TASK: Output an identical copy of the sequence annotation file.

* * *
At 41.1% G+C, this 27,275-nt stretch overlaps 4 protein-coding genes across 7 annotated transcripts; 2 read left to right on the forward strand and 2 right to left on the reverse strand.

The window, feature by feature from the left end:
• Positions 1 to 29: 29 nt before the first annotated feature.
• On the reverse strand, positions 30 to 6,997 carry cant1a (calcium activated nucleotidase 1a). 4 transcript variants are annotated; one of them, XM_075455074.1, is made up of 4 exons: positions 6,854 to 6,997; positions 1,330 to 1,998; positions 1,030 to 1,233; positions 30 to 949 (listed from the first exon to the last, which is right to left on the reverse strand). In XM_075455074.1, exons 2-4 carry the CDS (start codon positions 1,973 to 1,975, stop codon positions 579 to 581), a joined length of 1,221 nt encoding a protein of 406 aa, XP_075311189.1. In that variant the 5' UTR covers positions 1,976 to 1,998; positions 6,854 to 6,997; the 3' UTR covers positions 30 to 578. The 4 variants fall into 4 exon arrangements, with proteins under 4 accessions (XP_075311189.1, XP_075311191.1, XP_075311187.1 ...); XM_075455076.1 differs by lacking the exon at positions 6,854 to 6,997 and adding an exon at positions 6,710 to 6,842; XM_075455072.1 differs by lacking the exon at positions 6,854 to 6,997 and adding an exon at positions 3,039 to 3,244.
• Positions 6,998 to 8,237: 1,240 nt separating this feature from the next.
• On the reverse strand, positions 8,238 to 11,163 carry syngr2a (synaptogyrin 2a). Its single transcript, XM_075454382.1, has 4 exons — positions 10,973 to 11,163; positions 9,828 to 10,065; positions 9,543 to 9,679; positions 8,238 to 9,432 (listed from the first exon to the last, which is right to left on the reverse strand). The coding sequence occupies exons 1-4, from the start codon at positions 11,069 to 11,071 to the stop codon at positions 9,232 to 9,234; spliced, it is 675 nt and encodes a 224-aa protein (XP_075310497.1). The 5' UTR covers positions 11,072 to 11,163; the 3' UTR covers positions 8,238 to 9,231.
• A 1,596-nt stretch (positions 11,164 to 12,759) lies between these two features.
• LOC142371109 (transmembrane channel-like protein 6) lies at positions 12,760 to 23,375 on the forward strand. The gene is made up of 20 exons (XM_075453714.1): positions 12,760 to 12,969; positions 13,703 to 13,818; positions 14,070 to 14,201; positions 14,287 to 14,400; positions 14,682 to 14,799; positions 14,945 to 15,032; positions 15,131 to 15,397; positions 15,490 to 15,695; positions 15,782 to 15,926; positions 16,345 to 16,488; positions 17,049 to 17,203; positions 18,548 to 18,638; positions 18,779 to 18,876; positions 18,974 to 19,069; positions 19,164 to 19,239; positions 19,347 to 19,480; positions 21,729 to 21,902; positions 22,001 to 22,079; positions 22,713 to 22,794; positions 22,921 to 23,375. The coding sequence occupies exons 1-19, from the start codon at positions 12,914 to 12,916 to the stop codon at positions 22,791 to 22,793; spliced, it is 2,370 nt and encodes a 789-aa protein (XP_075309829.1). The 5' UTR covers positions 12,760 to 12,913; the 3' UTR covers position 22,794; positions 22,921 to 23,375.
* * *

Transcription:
At 41.1% G+C, this 27,275-nt stretch overlaps 4 protein-coding genes across 7 annotated transcripts; 2 read left to right on the forward strand and 2 right to left on the reverse strand.

The window, feature by feature from the left end:
• Positions 1 to 29: 29 nt before the first annotated feature.
• On the reverse strand, positions 30 to 6,997 carry cant1a (calcium activated nucleotidase 1a). 4 transcript variants are annotated; one of them, XM_075455074.1, is made up of 4 exons: positions 6,854 to 6,997; positions 1,330 to 1,998; positions 1,030 to 1,233; positions 30 to 949 (listed from the first exon to the last, which is right to left on the reverse strand). In XM_075455074.1, exons 2-4 carry the CDS (start codon positions 1,973 to 1,975, stop codon positions 579 to 581), a joined length of 1,221 nt encoding a protein of 406 aa, XP_075311189.1. In that variant the 5' UTR covers positions 1,976 to 1,998; positions 6,854 to 6,997; the 3' UTR covers positions 30 to 578. The 4 variants fall into 4 exon arrangements, with proteins under 4 accessions (XP_075311189.1, XP_075311191.1, XP_075311187.1 ...); XM_075455076.1 differs by lacking the exon at positions 6,854 to 6,997 and adding an exon at positions 6,710 to 6,842; XM_075455072.1 differs by lacking the exon at positions 6,854 to 6,997 and adding an exon at positions 3,039 to 3,244.
• Positions 6,998 to 8,237: 1,240 nt separating this feature from the next.
• On the reverse strand, positions 8,238 to 11,163 carry syngr2a (synaptogyrin 2a). Its single transcript, XM_075454382.1, has 4 exons — positions 10,973 to 11,163; positions 9,828 to 10,065; positions 9,543 to 9,679; positions 8,238 to 9,432 (listed from the first exon to the last, which is right to left on the reverse strand). The coding sequence occupies exons 1-4, from the start codon at positions 11,069 to 11,071 to the stop codon at positions 9,232 to 9,234; spliced, it is 675 nt and encodes a 224-aa protein (XP_075310497.1). The 5' UTR covers positions 11,072 to 11,163; the 3' UTR covers positions 8,238 to 9,231.
• A 1,596-nt stretch (positions 11,164 to 12,759) lies between these two features.
• LOC142371109 (transmembrane channel-like protein 6) lies at positions 12,760 to 23,375 on the forward strand. The gene is made up of 20 exons (XM_075453714.1): positions 12,760 to 12,969; positions 13,703 to 13,818; positions 14,070 to 14,201; positions 14,287 to 14,400; positions 14,682 to 14,799; positions 14,945 to 15,032; positions 15,131 to 15,397; positions 15,490 to 15,695; positions 15,782 to 15,926; positions 16,345 to 16,488; positions 17,049 to 17,203; positions 18,548 to 18,638; positions 18,779 to 18,876; positions 18,974 to 19,069; positions 19,164 to 19,239; positions 19,347 to 19,480; positions 21,729 to 21,902; positions 22,001 to 22,079; positions 22,713 to 22,794; positions 22,921 to 23,375. The coding sequence occupies exons 1-19, from the start codon at positions 12,914 to 12,916 to the stop codon at positions 22,791 to 22,793; spliced, it is 2,370 nt and encodes a 789-aa protein (XP_075309829.1). The 5' UTR covers positions 12,760 to 12,913; the 3' UTR covers position 22,794; positions 22,921 to 23,375.